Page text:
Refugee Lab in the Media

Invasive, automated surveillance systems to be introduced within refugee camps in Greece

June 7, 2021

According to Petra Molnar, associate director at York University’s Refugee Law Lab, who visited refugee camps in Lesbos last year, the use of intense surveillance “strengthens that link between migrants as people who bring diseases and all of that, and bodies who must be managed, surveilled and kept under control.

Dr. Molnar worries that contact-tracing mobile apps and other “biosurveillance” methods will soon be required for refugees crossing all EU borders, becoming what she calls “tools of oppression.”

Clear safeguards needed around technology planned for border checkpoints

May 5, 2021, written by Jamie Liew and Petra Molnar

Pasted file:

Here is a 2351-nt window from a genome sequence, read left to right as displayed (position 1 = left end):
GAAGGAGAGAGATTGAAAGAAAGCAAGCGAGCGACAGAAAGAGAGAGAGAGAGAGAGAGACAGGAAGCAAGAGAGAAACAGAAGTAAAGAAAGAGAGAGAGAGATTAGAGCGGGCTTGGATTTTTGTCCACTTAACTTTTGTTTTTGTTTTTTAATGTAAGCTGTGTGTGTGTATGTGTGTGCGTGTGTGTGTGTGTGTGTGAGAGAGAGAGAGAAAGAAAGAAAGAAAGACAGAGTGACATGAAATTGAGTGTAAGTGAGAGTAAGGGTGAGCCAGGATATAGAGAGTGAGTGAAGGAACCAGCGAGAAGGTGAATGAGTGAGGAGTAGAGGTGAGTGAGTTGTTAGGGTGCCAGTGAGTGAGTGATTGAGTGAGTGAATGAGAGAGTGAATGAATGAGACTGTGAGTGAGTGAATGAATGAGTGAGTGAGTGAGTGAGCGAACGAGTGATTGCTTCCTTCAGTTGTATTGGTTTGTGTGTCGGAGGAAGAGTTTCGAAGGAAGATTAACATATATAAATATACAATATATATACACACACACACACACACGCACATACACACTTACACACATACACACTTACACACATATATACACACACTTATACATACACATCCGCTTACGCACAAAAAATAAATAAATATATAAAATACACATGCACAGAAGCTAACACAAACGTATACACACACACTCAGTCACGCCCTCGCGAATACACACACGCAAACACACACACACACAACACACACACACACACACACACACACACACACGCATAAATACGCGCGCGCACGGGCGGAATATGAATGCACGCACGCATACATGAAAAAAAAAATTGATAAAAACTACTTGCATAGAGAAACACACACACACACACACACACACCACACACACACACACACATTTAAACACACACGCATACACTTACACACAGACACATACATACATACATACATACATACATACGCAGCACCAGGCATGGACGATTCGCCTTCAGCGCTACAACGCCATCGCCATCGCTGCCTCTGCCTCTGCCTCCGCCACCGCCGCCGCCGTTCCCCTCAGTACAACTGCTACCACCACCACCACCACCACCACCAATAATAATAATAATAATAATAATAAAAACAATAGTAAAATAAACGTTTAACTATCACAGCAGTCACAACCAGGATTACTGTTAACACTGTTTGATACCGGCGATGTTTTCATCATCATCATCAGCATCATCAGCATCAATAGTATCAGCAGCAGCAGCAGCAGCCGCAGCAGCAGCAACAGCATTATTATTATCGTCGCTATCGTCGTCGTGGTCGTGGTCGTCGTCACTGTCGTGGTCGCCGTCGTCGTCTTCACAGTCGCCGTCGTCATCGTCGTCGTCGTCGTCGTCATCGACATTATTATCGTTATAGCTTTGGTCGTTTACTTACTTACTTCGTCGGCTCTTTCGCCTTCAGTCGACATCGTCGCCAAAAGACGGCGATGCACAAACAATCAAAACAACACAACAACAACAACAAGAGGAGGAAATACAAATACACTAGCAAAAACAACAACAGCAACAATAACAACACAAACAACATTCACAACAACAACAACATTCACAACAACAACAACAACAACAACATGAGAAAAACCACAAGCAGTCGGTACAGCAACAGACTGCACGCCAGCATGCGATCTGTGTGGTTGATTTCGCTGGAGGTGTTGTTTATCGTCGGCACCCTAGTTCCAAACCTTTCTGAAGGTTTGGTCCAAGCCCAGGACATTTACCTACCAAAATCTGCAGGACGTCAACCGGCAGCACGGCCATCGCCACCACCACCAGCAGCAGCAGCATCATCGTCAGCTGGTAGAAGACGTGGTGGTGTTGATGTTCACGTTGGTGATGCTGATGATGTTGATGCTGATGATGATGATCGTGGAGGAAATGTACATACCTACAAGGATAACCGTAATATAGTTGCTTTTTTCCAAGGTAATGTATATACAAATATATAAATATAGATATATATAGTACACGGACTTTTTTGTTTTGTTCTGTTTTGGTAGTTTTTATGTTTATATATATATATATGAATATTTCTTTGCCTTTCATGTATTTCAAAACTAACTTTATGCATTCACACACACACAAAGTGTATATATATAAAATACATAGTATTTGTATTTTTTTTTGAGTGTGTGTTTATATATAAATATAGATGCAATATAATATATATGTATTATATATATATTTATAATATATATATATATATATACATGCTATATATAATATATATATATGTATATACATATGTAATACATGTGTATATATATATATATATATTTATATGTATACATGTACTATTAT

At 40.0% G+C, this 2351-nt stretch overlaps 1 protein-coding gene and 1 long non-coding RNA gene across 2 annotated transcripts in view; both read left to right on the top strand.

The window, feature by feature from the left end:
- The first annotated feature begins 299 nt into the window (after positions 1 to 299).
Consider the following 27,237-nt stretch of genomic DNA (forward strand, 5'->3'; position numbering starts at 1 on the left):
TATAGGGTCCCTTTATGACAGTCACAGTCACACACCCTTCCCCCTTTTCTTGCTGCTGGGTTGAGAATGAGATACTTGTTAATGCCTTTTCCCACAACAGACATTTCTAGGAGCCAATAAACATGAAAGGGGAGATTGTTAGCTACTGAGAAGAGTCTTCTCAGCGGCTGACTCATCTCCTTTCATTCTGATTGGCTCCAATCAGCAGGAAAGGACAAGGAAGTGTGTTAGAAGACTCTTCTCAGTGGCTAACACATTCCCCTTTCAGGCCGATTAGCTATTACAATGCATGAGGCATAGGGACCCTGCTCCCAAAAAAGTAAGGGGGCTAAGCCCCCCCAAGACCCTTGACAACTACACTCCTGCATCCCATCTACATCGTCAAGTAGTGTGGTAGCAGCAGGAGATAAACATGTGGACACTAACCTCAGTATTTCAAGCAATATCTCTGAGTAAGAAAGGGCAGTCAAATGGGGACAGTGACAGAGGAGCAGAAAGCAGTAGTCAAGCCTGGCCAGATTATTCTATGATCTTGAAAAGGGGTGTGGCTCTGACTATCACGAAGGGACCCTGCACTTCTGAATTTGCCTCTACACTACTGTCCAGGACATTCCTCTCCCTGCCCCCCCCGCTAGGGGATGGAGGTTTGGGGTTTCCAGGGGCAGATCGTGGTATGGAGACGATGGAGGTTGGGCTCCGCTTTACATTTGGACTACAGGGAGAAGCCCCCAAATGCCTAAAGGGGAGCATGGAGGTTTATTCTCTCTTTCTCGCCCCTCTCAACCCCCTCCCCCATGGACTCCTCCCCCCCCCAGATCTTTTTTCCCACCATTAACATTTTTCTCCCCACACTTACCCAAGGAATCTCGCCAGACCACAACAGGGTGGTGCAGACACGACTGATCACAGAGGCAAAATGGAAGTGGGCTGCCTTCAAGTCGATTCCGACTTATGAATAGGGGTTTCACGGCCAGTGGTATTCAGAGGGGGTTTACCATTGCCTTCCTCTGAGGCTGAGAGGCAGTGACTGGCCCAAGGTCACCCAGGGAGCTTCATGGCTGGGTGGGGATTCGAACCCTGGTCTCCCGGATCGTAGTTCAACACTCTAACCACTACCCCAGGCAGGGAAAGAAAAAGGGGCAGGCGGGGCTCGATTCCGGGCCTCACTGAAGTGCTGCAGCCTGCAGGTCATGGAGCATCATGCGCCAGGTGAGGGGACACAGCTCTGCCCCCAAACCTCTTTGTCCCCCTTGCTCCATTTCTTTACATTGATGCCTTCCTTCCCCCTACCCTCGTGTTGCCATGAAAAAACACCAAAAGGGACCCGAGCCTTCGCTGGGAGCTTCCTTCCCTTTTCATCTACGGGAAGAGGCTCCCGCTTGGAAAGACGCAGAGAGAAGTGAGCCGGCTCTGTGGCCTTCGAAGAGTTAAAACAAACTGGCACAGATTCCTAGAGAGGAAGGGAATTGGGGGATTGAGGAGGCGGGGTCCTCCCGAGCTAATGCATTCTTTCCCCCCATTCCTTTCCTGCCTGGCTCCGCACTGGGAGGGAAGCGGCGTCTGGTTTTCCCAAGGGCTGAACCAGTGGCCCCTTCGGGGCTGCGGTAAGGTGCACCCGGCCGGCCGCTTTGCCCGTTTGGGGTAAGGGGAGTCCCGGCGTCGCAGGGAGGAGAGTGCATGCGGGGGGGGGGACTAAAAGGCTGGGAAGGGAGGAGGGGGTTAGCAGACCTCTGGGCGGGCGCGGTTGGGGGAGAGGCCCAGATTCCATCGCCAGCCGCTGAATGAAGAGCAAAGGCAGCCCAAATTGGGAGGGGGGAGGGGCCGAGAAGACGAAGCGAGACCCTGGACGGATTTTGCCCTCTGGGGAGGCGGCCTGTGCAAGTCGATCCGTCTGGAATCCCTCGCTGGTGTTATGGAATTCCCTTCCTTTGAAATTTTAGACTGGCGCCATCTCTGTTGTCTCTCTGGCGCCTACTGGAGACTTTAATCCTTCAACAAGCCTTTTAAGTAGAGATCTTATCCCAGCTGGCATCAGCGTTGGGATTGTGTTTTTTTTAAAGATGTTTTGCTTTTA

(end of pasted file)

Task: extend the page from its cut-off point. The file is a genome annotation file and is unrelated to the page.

Automated systems can affect decision-making for things like immigration and refugee applications.

Moria 2.0: The EU’s sandbox for surveillance technologies

March 31, 2021

‘They can see us in the dark’: migrants grapple with hi-tech fortress EU

March 26, 2021

A powerful battery of drones, thermal cameras and heartbeat detectors are being deployed to exclude asylum seekers

Technology is the new border enforcer, and it discriminates

November 23, 2020

Tech solutions have not made border control more objective or humane, but rather more dangerous.

UN warms of impact of smart borders on rerugees: ‘Data collection isn’t apolitical’

November 11, 2020

Special rapporteur on racism and xenophobia believes there is a misconception that biosurveillance technology is without bias.

Dispatch from a refugee camp during the COVID-19  pandemic

October 13, 2020

When the COVID-19 pandemic first appeared, and we were preoccupied with bread-baking and Tiger King, it was talked about as the great equalizer, a moment to bring us all together.

Yet as we enter the eighth month of this global crisis, it becomes increasingly clear that we’re hardly “in this together.”